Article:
Prison statistics reveal 'bloodbath' of assaults, suicide and self-injury

By agency reporter
October 31, 2016

The number of people dying in prison has risen by 21 per cent in a year as safety in jails deteriorates further and faster, figures seen by the Howard League for Penal Reform reveal.

Statistics published by the Ministry of Justice show that the death rate in prisons in England and Wales rose to almost one a day – a record high of 324 in the 12 months to the end of September 2016.

They included 107 prisoners who took their own lives as the suicide rate behind bars rose by 13 per cent to unprecedented levels. The number has almost doubled since 2011-12, when 57 people died by suicide in prison.

Official records of assaults and self-injury incidents show that prison safety is declining at a faster rate year by year. The total number of assaults recorded in prisons increased by more than 34 per cent to 23,775 – about 65 per day – in the 12 months to the end of June 2016.

Assaults recorded in men’s prisons rose to a record high at 22,915 – an increase of 69 per cent in only three years. Assaults in women’s prisons have also risen, increasing by 25 per cent in a year.

In the 12 months to the end of June 2016, 36,440 incidents of self-injury were recorded in prisons. This equates to 100 per day and represents a rise of 26 per cent compared to the previous year.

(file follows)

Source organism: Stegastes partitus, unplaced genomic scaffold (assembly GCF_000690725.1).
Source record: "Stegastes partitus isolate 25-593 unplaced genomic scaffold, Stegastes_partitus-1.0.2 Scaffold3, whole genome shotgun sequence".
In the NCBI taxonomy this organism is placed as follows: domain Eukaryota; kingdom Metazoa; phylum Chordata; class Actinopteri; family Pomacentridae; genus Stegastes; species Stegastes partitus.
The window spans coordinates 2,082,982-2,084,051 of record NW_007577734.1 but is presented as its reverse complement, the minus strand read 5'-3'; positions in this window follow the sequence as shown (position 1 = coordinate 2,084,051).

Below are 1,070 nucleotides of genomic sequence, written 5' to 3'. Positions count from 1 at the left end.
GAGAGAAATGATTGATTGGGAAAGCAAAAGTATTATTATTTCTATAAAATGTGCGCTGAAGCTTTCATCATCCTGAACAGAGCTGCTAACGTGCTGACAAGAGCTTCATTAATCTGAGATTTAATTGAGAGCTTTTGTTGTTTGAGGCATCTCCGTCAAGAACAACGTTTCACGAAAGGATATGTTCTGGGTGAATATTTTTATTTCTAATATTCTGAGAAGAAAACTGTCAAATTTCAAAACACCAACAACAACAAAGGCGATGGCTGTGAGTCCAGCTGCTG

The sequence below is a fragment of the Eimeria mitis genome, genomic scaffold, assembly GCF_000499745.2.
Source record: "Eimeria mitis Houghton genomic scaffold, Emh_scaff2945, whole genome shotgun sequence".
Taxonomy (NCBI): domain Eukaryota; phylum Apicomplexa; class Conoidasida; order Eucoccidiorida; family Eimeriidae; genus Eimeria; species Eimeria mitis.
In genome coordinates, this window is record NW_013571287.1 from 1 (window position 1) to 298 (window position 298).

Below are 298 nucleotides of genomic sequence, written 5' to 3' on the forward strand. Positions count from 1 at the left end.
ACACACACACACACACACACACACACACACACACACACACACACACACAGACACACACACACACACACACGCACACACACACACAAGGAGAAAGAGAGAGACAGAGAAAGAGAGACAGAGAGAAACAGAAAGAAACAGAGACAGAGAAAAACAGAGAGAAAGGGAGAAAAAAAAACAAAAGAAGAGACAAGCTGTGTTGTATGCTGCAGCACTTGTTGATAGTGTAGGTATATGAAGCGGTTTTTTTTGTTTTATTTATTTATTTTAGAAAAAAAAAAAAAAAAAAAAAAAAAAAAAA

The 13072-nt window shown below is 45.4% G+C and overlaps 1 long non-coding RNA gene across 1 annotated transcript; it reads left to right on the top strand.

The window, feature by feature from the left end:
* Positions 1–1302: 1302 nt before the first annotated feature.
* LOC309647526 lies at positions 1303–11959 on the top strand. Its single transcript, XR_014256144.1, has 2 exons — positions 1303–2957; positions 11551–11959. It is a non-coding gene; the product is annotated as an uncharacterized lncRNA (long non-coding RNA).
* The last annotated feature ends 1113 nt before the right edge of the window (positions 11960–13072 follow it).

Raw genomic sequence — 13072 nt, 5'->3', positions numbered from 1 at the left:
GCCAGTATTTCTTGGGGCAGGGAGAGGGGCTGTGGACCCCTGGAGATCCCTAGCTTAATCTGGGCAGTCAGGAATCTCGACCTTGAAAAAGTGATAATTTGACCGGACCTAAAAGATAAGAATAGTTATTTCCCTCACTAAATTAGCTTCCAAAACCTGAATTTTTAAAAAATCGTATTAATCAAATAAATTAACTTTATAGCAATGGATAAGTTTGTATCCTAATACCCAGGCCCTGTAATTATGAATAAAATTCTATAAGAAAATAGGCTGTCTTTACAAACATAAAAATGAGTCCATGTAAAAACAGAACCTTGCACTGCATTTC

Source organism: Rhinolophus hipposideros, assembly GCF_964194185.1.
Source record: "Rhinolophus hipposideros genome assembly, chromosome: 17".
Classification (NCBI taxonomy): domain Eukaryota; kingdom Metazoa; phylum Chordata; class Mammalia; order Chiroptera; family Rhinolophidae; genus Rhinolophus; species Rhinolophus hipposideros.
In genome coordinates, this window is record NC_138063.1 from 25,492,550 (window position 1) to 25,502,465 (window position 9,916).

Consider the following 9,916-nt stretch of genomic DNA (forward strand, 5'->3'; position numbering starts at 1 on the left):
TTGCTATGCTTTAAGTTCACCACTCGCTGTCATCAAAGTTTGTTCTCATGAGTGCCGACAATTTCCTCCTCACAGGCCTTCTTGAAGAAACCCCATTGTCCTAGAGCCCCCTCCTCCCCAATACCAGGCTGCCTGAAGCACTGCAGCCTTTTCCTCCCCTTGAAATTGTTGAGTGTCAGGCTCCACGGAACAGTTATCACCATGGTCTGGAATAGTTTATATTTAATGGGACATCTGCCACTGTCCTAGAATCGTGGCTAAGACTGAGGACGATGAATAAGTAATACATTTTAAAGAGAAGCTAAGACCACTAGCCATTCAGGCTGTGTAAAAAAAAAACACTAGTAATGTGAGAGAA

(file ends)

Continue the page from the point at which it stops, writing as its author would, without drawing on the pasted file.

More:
The number of incidents of self-injury by men in prisons has more than doubled in six years.

Frances Crook, Chief Executive of the Howard League for Penal Reform, said: “The Ministry of Justice is presiding over a bloodbath of assaults, suicides and self-injury in prisons. Cutting staff and prison budgets while allowing the number of people behind bars to grow unchecked has created a toxic mix of violence, death and human misery.

“The Secretary of State for Justice, Elizabeth Truss, has declared that making prisons safer is her priority, and we expect her plans to be made clear next month. But today’s figures show that we cannot wait for legislation – bold and radical action is needed now to stop the death toll rising further.

“The Howard League is about to publish a plan of action to tackle the immediate problems. We will be suggesting that small behaviour change by magistrates, prisons and probation could ease the pressure on prisons and save lives. I will present this to the Secretary of State at our meeting next month.”

* Howard League


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